# MIMO (multi input - multi output) system decoupling method

A MIMO system with 2 input and 2 output decoupling method to a SISO system is described in many articles and books. How about m*n size transfer functions systems? How can we generalize the method for example to 3*3 or 3*7 MIMO systems?

Here is a 2*2 MIMO system description: with $\mathrm{D_{11}(s)=D_{22}(s)=1}$ to the form

$$\mathrm{D(s)}=\begin{bmatrix} D_{11}(s) & D_{12}(s) \\ D_{21}(s) & > D_{22}(s) \\ \end{bmatrix}$$

Here we specify a decoupled response and the decoupler with the structure in Equation

$$G_p(s)D(s)=\begin{bmatrix} G_{11}(s) & 0 \\0 & G_{22}(s) > \end{bmatrix} \\ \begin{bmatrix} G_{11}(s) & G_{12}(s) \\ G_{21}(s) & > G_{22}(s) \end{bmatrix} \begin{bmatrix} 1 & D_{12}(s) \\ D_{21}(s) & 1 > \end{bmatrix} > = \begin{bmatrix} G^*_{11}(s) & 0 \\ 0 & G^*_{22}(s) \end{bmatrix}$$

And we can solve four equations in four unknowns to find

$$D_{12}(s) = -\frac{G_{12}(s)}{G_{11}(s)} \\ D_{21}(s) = > -\frac{G_{21}(s)}{G_{22}(s)} \\ G_{l1}(s) = G_{11}(s) = -\frac{G_{12}(s)G_{21}(s)}{G_{22}(s)} \\ G_{l2}(s) = G_{22}(s) = -\frac{G_{21}(s)G_{12}(s)}{G_{11}(s)}$$

• You need to be looking in possibly a network analysis and synthesis textbooks, eg Kuo, or Brian D.O. Anderson & Sumeth Vongpanitlerd. It's not a subject that is taught much these days. – My Other Head Feb 25 '16 at 8:40
• I think that you are looking for the state space form. – leCrazyEngineer Jul 17 '16 at 1:53
• This topic on the math stackexchange might help math.stackexchange.com/questions/1297659/… – jos Feb 27 '17 at 14:05

I cannot give you the solution by using transfer functions. However I can give you a general form by using the state space representation. I will do it for a square system, i.e. the number of inputs and outputs is equal. For a system with $n$ inputs and $m$ outputs it is getting more messy and a lot harder to solve the problem.

The system $$\dot{x}=f(x)+ g_1(x)u_1 + \ldots + g_m(x)u_m$$ with outputs $$y_1 = h_1(x), \ldots, y_m = h_m(x)$$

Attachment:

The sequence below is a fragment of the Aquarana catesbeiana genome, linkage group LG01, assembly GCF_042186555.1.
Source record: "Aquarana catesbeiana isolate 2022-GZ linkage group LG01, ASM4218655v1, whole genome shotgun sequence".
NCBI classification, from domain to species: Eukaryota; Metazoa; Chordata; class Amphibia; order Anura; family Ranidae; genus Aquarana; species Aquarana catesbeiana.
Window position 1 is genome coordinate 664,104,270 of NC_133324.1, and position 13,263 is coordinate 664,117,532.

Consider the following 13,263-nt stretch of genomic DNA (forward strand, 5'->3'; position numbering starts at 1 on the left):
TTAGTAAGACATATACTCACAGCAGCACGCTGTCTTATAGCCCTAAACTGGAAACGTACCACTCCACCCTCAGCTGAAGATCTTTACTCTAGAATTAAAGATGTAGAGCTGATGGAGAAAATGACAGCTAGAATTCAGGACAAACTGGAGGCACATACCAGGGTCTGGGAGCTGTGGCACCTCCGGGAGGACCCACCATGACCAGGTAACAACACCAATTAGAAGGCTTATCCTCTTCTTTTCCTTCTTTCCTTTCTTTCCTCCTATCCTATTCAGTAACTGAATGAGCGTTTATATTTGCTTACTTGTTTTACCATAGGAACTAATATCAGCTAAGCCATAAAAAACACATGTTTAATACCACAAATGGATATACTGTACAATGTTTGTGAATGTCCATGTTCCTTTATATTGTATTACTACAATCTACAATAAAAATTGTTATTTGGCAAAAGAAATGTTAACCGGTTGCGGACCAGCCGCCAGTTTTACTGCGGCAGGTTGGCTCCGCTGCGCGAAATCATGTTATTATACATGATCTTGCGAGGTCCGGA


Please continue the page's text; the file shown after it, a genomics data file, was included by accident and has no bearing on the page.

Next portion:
First introducing the Lie Derivative. The Lie Derivative of $h$ with respect to $f$ or along $f$ is $$L_{f}h(x) = \frac{\partial h}{\partial x}f(x)$$ For example, the following notation is used: $$\begin{split} L_g L_f &= \frac{\partial (L_f h)}{\partial x}g(x)\\ L_f^2 h(x) &= L_f L_f h(x) &= \frac{\partial (L_f h)}{\partial x}f(x)\\ L_f^kh(x) &= L_f L_f^{k-1}h(x) &= \frac{\partial (L_f^{k-1})}{\partial x}f(x) \end{split}$$

Introducing the notion of relative degree with respect to each output. Consider the $i$-th output and differentiate it with respect to time: $$\dot{y}_i = L_fh_i(x) +L_{g_1}h_i(x)u_1 +\ldots L_{g_m}h_i(x)u_m$$ This expression depends explicitly on at least one input if (for all $x$): $$\left(L_{g_1}h_i(x),\ldots,L_{g_m}h_i(x) \right)\neq (0,\ldots,0)$$ If so, the $i$-th output has relative degree $k_i = 1$.

In general the relative degree $k$ per output $i$ if $$\left(L_g,L_f^{k_i-1}h_i(x),\ldots,L_{g_m}L_f^{k_i-1}h_i(x)\right) \neq (0,\ldots,0)$$ for all $x$.

The system is now Input-Output Linearised (hence decoupled) when applying the following feedback $$u(x) = -A^{-1}(x)N(x)+A^{-1}(x)v$$ with the decoupling matrix $A(x)$, vector $N(x)$ and new input vector $v$. Where $$A(x) = \begin{pmatrix} L_{g_1}L_f^{k_1-1}h_1(x) & \ldots & L_{g_m}L_f^{k_1-1}h_1\\ \vdots & & \vdots\\ L_{g_1}L_f^{k_m-1}h_m(x) & \ldots & L_{g_m}L_F^{k_m-1}h_m\\ \end{pmatrix},\quad N(x) = \begin{pmatrix} L_f^{k_1}h_1(x)\\ \vdots\\ L_f^{k_m}h_m(x) \end{pmatrix}$$.

Hence $A(x)$ needs to be invertible for all $x$. If you want the transfer functions, simply apply Laplace.